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U.S. Army Brassards & Armbands 1898 to 1918 Part 2


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world war I nerd

Photo No. 166: Close up of a Cincinnati, Ohio Home Guard badge, a Cincinnati Home Guard Service Medal, and an Akron, Ohio Home guard badge.

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  • 3 months later...
world war I nerd

A few more examples of WW I era brassards ...

 

Photo No. 167: An unusual machine embroidered whit on blue MP brassard next to a WW I era MP nightstick.

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Photo No. 168: Another red Orderlies or Runner's Armband (see post no. 157 on page 07) next to a YMCA Girls Reserve Brassard.

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Photo No. 169: Two more 'Unit Specific' or 'Unit Identification' brassards whose exact purpose remains unknown. One possibly belonging to the 20th Infantry Division (left), the other to the 102nd Field Artillery Regiment of the 26th Infantry Division (right). Other examples of this type of brassard can be seen on post no. 77, page 3.

 

102nd F.A. brassard courtesy of the rustbucket collection

 

Does anybody have a period photo of a unit specific brassard in use or know what they were used for?

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Photo No. 170: A pair of Transportation Department (an arm of the Motor Transport Corps) brassards. One bearing the initials 'TD' for Transportation Department, the other with the initials 'TS'. At this point I presume the 'T' is for "Transportation" and the 'S' possibly for Security - Service??? Other examples of Transportation Department can be seen on posts 172 -174 on page 07.

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Photo No. 171: This brassard was labeled as an "Acting Corporal's Brassard". To the right is another period example of the white on green photographer's brassard being worn.

 

Period photo courtesy of the John Adam-Graf collection

 

Does anyone have any additional information on this type of brassard?

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Photo No. 172: 89th Division General Staff officers wearing the red division general staff brassard with the General Staff insignia embroidered in the center.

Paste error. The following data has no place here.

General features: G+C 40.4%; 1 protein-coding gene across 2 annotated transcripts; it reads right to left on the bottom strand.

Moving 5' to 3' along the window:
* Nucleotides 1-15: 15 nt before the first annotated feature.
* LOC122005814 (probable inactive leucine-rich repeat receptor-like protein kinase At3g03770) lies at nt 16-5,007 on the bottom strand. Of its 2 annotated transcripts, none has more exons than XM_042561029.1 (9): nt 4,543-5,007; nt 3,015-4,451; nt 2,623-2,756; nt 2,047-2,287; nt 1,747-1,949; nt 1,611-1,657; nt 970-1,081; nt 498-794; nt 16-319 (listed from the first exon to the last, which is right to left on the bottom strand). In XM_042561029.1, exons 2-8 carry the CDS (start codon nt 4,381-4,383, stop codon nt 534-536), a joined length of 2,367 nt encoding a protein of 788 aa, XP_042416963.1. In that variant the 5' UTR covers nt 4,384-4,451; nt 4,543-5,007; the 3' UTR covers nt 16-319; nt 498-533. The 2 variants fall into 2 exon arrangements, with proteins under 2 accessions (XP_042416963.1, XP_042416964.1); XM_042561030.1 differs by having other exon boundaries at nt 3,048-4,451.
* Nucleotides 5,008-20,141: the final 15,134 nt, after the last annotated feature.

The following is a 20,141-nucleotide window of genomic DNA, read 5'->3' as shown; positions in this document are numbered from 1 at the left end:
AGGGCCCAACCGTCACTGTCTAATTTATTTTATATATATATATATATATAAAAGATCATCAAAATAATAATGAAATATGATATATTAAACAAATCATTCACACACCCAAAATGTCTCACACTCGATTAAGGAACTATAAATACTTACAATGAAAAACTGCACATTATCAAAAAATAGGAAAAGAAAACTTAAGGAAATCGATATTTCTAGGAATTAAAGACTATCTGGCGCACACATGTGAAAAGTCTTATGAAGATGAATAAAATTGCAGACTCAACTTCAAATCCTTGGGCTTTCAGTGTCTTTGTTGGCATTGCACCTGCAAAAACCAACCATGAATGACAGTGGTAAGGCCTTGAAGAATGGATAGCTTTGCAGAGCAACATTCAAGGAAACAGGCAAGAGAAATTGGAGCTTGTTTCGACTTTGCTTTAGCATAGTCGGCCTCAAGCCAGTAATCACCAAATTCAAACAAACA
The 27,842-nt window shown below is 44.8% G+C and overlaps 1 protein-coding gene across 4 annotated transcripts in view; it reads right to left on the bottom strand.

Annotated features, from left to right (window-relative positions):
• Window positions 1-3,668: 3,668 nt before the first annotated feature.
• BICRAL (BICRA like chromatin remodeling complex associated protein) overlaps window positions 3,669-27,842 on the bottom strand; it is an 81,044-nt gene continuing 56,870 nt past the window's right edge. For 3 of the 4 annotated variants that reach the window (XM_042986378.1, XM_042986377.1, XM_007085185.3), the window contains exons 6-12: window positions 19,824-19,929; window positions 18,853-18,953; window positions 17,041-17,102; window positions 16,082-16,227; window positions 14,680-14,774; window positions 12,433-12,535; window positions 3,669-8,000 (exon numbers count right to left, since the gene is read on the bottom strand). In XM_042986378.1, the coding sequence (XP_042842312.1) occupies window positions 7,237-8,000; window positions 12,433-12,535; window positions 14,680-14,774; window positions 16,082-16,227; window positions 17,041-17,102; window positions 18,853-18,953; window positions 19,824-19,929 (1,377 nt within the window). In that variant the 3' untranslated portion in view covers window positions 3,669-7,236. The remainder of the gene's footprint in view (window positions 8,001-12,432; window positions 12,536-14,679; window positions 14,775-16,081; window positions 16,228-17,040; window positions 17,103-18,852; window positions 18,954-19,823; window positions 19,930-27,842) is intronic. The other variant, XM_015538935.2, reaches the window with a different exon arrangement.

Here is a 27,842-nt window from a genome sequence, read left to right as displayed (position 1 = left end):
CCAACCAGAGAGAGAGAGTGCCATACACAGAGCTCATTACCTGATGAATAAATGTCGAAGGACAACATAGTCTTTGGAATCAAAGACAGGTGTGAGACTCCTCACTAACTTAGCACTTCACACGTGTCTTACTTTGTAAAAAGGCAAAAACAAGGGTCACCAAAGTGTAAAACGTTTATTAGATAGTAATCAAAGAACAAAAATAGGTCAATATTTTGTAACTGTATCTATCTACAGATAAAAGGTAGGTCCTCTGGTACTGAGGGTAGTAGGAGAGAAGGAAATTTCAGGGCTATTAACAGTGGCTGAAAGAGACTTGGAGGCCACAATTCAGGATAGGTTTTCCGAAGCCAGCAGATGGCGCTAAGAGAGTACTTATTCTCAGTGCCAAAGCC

Photo courtesy of the National World War I Museum

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Photo No. 173: 89th Division General Staff officers wearing the red division General Staff brassard without the General Staff insignia.

 

Photos courtesy of the National World War I Museum

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Photo No 174: MP officer wearing a white on blue European made MP Brassard. I believe that the MP Brassards whose letters have serifs were European made, while U.S. made MP Brassards were generally sans serifs.

 

Photo courtesy of the National World War I Museum

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Photo No 175: The operator of this Signal Corps projector station is wearing a special duties armband. It is blue in color which signifies that he is a member of the Signal Corps detached for special duties.

 

Right hand photo courtesy of the National World War I Museum

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Photo No. 176: The right hand Doughboy is wearing a brassard that I've never seen before. Its colors are unknown and it appears to feature the Signal Corps emblem of crossed signal flags.

 

Photo courtesy of the National World War I Museum

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Photo No. 177: An example of an unknown unit specific brassard being worn ... possibly 1st - Minnesota - Maine - Missouri - Montana - Mississippi - Maryland - Michigan - Massachusetts Infantry???

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Photo No. 178: A couple more Army Recruiting Service brassards.

 

Right hand photo courtesy of the John Adam-Graf collection

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Photo No. 179: More 'Hello Girls' or AEF, Signal Corps switchboard operator brassards.

 

Photos courtesy of the National World War I Museum

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Photo No. 180: A Hello Girl service coat and two variations of the Hello Girls Brassard - the lower being the most common

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Here is a photo I came across in a souvenir scrapbook I have for Battery B 68th CAC. I never noticed it until I started scanning all of the images, but it is a decent shot of a couple of MP's, one with an armband and one without. The MP on the left seems to be sporting a homemade billy club he fashioned from what appears to be a shovel handle. What else is interesting is that he is using a bit of cord that he has made into a carrier of sorts. This rig seems to be held to the belt by the flap on the belt and the LTD fastener. The other MP on the right appears to of taken a more personal approach with his club by whittling one out of a branch. Either way, I would not want to be on the receiving end of either one of these. So continuing on topic, the MP on the right is wearing the armband as is evident by the visible M. Unfortunately the roster in the back of the book does not indicate who either of these gentlemen could be, so no such luck in researching it from there. The only 2 in the photo that can be ID'd with about a 50% chance are the two buglers.